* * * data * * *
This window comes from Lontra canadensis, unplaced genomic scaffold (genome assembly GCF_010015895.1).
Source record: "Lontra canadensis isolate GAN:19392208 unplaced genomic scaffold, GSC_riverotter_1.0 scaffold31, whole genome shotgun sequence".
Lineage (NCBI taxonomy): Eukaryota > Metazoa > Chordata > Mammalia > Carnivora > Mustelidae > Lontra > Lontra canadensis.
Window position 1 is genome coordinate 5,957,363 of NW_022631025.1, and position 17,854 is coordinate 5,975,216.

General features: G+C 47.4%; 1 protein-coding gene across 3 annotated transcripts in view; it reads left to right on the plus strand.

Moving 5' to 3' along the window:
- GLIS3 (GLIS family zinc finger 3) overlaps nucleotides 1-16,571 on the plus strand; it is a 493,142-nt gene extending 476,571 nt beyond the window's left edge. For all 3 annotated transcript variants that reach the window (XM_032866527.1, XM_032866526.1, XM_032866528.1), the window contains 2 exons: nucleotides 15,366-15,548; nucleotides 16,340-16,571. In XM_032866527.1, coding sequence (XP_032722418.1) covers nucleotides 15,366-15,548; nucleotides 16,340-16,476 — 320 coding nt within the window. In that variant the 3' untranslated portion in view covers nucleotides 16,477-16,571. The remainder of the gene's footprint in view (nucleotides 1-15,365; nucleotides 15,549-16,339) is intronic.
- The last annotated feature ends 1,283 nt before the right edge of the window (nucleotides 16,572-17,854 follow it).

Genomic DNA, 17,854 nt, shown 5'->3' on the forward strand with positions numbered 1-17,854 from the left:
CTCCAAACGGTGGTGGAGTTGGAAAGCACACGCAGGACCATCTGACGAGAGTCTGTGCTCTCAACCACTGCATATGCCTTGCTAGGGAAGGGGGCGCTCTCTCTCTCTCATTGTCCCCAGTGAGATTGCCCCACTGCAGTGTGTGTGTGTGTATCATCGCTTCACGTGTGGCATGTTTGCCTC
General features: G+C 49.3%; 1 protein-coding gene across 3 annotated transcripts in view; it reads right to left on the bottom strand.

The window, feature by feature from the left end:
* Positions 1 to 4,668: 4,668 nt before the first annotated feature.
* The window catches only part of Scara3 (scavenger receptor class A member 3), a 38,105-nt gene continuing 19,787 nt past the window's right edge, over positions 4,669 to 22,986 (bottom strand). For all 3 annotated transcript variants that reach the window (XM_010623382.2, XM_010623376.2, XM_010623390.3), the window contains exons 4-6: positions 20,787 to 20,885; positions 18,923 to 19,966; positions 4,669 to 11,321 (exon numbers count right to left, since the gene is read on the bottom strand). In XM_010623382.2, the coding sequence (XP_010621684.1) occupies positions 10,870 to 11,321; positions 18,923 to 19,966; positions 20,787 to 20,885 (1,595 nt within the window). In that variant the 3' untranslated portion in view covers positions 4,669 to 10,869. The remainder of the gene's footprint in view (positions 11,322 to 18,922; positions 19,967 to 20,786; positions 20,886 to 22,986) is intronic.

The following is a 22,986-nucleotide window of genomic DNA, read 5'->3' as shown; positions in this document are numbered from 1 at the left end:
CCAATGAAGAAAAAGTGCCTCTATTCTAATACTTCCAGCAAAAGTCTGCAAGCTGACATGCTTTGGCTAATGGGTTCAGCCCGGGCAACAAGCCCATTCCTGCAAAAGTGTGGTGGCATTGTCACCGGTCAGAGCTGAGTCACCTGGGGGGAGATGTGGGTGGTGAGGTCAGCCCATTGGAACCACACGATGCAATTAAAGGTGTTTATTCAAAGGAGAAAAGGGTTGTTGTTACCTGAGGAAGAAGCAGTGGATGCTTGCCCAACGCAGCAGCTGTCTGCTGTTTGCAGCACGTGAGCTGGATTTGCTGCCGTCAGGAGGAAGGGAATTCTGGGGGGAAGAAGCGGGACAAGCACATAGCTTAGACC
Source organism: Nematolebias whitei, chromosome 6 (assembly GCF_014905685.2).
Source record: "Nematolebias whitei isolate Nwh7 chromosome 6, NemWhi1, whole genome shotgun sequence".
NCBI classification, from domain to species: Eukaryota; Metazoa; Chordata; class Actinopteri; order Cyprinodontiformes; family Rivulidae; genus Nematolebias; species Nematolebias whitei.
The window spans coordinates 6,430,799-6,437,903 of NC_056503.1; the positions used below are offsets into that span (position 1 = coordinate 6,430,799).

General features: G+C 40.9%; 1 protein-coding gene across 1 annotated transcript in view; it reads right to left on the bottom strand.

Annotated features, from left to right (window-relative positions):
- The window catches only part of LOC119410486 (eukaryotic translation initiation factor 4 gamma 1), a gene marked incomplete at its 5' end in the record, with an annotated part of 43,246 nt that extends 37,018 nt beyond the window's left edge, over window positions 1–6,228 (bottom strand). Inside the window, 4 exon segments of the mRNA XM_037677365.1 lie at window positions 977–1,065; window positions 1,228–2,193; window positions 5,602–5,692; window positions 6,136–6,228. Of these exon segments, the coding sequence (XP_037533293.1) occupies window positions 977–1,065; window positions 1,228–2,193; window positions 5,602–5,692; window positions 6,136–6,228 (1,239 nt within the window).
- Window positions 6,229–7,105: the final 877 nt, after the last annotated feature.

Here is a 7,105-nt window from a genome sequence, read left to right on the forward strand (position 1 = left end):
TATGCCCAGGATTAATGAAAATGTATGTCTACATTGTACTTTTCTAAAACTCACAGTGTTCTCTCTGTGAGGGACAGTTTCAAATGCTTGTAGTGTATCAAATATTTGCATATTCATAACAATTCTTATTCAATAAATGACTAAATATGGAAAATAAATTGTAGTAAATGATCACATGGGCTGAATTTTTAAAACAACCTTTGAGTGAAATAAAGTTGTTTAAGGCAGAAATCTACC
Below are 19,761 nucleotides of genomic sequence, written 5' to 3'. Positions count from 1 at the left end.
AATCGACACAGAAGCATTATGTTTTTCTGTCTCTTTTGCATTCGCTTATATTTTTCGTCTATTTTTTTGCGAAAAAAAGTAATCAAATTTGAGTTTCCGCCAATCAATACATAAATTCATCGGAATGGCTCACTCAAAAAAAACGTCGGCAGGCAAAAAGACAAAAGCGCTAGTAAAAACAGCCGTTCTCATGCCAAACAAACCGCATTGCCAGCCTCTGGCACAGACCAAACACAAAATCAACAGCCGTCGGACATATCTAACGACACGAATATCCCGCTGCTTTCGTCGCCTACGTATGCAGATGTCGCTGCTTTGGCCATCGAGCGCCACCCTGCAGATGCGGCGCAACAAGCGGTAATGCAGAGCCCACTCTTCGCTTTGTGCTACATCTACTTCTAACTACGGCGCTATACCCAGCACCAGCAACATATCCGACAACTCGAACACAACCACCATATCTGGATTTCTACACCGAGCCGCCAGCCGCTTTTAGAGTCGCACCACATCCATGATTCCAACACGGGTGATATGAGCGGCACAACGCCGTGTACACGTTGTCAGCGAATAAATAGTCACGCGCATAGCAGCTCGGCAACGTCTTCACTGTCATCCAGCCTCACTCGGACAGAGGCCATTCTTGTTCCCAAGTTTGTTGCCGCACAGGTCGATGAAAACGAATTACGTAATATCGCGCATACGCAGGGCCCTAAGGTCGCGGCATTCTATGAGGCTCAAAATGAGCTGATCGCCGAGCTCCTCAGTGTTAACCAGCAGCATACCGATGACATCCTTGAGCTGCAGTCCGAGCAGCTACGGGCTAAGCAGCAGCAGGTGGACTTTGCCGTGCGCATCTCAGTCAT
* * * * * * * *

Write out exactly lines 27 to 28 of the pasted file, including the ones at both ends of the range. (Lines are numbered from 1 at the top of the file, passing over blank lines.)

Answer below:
Below are 19,761 nucleotides of genomic sequence, written 5' to 3'. Positions count from 1 at the left end.
AATCGACACAGAAGCATTATGTTTTTCTGTCTCTTTTGCATTCGCTTATATTTTTCGTCTATTTTTTTGCGAAAAAAAGTAATCAAATTTGAGTTTCCGCCAATCAATACATAAATTCATCGGAATGGCTCACTCAAAAAAAACGTCGGCAGGCAAAAAGACAAAAGCGCTAGTAAAAACAGCCGTTCTCATGCCAAACAAACCGCATTGCCAGCCTCTGGCACAGACCAAACACAAAATCAACAGCCGTCGGACATATCTAACGACACGAATATCCCGCTGCTTTCGTCGCCTACGTATGCAGATGTCGCTGCTTTGGCCATCGAGCGCCACCCTGCAGATGCGGCGCAACAAGCGGTAATGCAGAGCCCACTCTTCGCTTTGTGCTACATCTACTTCTAACTACGGCGCTATACCCAGCACCAGCAACATATCCGACAACTCGAACACAACCACCATATCTGGATTTCTACACCGAGCCGCCAGCCGCTTTTAGAGTCGCACCACATCCATGATTCCAACACGGGTGATATGAGCGGCACAACGCCGTGTACACGTTGTCAGCGAATAAATAGTCACGCGCATAGCAGCTCGGCAACGTCTTCACTGTCATCCAGCCTCACTCGGACAGAGGCCATTCTTGTTCCCAAGTTTGTTGCCGCACAGGTCGATGAAAACGAATTACGTAATATCGCGCATACGCAGGGCCCTAAGGTCGCGGCATTCTATGAGGCTCAAAATGAGCTGATCGCCGAGCTCCTCAGTGTTAACCAGCAGCATACCGATGACATCCTTGAGCTGCAGTCCGAGCAGCTACGGGCTAAGCAGCAGCAGGTGGACTTTGCCGTGCGCATCTCAGTCAT